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Exploiting routine clinical measures to inform strategies for better hearing performance in cochlear implant users

Exploiting routine clinical measures to inform strategies for better hearing performance in cochlear implant users
Exploiting routine clinical measures to inform strategies for better hearing performance in cochlear implant users
Neuroprostheses designed to interface with the nervous system to replace injured or missing senses can significantly improve a patient’s quality of life. The challenge remains to provide implants that operate optimally over several decades. Changes in the implant-tissue interface may precede performance problems. Tools to identify and characterise such changes using existing clinical measures would be highly valuable. Modern cochlear implant systems allow easy and regular measurements of electrode impedance (EI). This measure is routinely performed as a hardware integrity test, but it also allows a level of insight into the immune mediated response to the implant, which is associated with performance outcomes.
This study is a 5-year retrospective investigation of MED-EL CI users at the University of Southampton Auditory Implant Service including 176 adult ears (18-91) and 74 paediatric ears (1-17). The trend in EI in adults showed a decrease at apical electrodes. An increase was seen at the basal electrodes which are closest to the surgery site. The trend in the paediatric cohort was increasing EI over time for nearly all electrode positions, although this group showed greater variability and had a smaller sample size. We applied an outlier-labelling rule to statistically identify individuals that exhibit raised impedance. This highlighted 14 adult ears (8%) and 3 paediatric ears (5%) with impedance levels that deviated from the group distribution. The slow development of EI suggests intra-cochlear fibrosis and/or osteogenesis as the underlying mechanism.
The usual clinical intervention for extreme impedance readings is to deactivate the relevant electrode. Our findings highlight some interesting clinical contradictions: some cases with raised (but not extreme) impedance had not prompted an electrode deactivation; and many cases of electrode deactivation had been informed by subjective patient reports. This emphasises the need for improved objective evidence to inform electrode deactivations in borderline cases, for which our outlier-labelling approach is a promising candidate. A data extraction and analysis protocol that allows ongoing and automated statistical analysis of routinely-collected data could benefit both the cochlear implant and wider neuroprosthetics communities. Our approach provides new tools to inform practice and to improve the function and longevity of neuroprosthetic devices.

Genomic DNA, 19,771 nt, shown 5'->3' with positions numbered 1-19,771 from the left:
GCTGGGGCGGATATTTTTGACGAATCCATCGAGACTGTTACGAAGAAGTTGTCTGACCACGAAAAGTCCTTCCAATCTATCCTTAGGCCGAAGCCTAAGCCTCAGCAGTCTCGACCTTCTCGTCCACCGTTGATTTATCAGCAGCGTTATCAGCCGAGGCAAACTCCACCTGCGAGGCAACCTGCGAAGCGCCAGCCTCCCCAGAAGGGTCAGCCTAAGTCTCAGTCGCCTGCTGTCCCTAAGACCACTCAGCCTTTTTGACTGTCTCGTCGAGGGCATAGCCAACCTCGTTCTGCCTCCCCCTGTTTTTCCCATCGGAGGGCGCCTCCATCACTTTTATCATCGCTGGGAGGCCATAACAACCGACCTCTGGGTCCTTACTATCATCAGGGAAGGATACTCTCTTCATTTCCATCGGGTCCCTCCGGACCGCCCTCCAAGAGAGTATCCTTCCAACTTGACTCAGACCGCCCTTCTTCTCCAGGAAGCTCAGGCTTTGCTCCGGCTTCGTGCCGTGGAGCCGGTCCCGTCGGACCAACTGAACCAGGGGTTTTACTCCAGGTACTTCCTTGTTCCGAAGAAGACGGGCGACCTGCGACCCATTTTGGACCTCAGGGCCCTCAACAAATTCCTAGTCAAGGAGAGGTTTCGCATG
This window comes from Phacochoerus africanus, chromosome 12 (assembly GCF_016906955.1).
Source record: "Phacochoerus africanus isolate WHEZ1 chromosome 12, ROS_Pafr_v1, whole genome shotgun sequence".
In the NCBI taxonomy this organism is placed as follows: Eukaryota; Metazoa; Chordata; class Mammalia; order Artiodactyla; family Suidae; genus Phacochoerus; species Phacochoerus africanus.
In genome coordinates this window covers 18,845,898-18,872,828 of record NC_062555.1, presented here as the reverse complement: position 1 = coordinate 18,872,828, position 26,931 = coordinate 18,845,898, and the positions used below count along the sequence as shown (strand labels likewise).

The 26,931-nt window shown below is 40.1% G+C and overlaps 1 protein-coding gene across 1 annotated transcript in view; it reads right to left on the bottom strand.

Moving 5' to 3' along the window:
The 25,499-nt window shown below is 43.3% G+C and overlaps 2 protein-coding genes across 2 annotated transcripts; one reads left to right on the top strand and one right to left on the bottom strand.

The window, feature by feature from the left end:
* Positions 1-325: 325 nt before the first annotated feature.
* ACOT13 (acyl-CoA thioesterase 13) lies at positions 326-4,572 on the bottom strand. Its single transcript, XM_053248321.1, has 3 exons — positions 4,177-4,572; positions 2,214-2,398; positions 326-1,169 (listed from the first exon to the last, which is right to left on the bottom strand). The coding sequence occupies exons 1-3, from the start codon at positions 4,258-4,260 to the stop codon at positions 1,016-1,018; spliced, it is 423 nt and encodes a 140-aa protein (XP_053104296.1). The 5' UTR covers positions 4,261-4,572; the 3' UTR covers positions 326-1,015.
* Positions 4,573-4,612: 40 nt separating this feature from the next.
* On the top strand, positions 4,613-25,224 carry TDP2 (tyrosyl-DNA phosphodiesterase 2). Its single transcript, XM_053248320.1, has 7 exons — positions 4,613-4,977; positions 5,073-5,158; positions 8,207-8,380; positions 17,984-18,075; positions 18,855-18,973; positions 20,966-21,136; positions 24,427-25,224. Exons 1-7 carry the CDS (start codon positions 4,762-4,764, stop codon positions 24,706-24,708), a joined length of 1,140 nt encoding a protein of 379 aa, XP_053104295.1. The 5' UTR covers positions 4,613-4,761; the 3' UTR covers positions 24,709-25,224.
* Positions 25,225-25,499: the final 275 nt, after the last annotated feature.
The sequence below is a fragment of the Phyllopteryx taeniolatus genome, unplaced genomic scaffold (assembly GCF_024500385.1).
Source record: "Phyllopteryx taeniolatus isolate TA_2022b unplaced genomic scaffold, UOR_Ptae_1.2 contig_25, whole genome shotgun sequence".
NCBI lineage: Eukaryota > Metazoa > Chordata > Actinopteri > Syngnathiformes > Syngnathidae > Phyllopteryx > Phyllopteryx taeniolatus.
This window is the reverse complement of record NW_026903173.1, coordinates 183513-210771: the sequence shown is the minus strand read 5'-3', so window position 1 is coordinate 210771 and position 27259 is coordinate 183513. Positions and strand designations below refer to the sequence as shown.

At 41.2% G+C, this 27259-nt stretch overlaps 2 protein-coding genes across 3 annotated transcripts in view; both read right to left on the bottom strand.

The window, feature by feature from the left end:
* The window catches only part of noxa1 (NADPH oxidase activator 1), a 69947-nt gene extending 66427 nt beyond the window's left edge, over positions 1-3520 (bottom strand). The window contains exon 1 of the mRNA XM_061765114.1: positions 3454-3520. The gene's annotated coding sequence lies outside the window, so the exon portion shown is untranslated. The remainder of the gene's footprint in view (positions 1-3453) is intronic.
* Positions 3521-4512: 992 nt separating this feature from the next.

Cochlear implant, neuroprosthesis, clinical monitoring and alerting, foreign body response, cochlear implant – impedance telemetry, Hearing impairment
1662-4548
Sanderson, Alan Peter
79d72ecf-7722-4a39-be5f-a041ba423c2b
Rogers, Edward
b92cc8ab-0d91-4b2e-b5c7-8a2f490a36a2
Verschuur, Carl
5e15ee1c-3a44-4dbe-ad43-ec3b50111e41
Newman, Tracey A.
322290cb-2e9c-445d-a047-00b1bea39a25
Sanderson, Alan Peter
79d72ecf-7722-4a39-be5f-a041ba423c2b
Rogers, Edward
b92cc8ab-0d91-4b2e-b5c7-8a2f490a36a2
Verschuur, Carl
5e15ee1c-3a44-4dbe-ad43-ec3b50111e41
Newman, Tracey A.
322290cb-2e9c-445d-a047-00b1bea39a25

Sanderson, Alan Peter, Rogers, Edward, Verschuur, Carl and Newman, Tracey A. (2019) Exploiting routine clinical measures to inform strategies for better hearing performance in cochlear implant users. Frontiers in Neuroscience, 12, [1048]. (doi:10.3389/fnins.2018.01048).